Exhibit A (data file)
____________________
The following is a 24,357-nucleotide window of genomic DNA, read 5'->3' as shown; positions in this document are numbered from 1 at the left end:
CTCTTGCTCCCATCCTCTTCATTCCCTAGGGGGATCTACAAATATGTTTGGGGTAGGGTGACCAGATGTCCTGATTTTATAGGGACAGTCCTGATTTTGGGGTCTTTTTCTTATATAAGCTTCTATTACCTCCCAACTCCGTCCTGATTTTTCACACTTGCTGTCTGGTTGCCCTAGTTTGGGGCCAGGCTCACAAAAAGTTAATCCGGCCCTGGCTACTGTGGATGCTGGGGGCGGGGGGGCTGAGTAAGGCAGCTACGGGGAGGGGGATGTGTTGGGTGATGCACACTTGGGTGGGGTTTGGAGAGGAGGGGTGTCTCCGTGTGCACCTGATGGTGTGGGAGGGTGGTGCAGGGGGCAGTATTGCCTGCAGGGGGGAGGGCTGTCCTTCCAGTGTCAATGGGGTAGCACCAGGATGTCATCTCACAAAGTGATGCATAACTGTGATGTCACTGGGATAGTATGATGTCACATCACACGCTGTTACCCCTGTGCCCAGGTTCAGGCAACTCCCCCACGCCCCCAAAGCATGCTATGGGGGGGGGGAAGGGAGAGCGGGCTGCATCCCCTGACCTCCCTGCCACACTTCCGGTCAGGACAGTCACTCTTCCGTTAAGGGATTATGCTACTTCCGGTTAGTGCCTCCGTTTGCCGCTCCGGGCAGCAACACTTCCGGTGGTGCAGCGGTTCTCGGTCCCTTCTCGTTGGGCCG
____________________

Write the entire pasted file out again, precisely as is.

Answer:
The following is a 24,357-nucleotide window of genomic DNA, read 5'->3' as shown; positions in this document are numbered from 1 at the left end:
CTCTTGCTCCCATCCTCTTCATTCCCTAGGGGGATCTACAAATATGTTTGGGGTAGGGTGACCAGATGTCCTGATTTTATAGGGACAGTCCTGATTTTGGGGTCTTTTTCTTATATAAGCTTCTATTACCTCCCAACTCCGTCCTGATTTTTCACACTTGCTGTCTGGTTGCCCTAGTTTGGGGCCAGGCTCACAAAAAGTTAATCCGGCCCTGGCTACTGTGGATGCTGGGGGCGGGGGGGCTGAGTAAGGCAGCTACGGGGAGGGGGATGTGTTGGGTGATGCACACTTGGGTGGGGTTTGGAGAGGAGGGGTGTCTCCGTGTGCACCTGATGGTGTGGGAGGGTGGTGCAGGGGGCAGTATTGCCTGCAGGGGGGAGGGCTGTCCTTCCAGTGTCAATGGGGTAGCACCAGGATGTCATCTCACAAAGTGATGCATAACTGTGATGTCACTGGGATAGTATGATGTCACATCACACGCTGTTACCCCTGTGCCCAGGTTCAGGCAACTCCCCCACGCCCCCAAAGCATGCTATGGGGGGGGGGAAGGGAGAGCGGGCTGCATCCCCTGACCTCCCTGCCACACTTCCGGTCAGGACAGTCACTCTTCCGTTAAGGGATTATGCTACTTCCGGTTAGTGCCTCCGTTTGCCGCTCCGGGCAGCAACACTTCCGGTGGTGCAGCGGTTCTCGGTCCCTTCTCGTTGGGCCG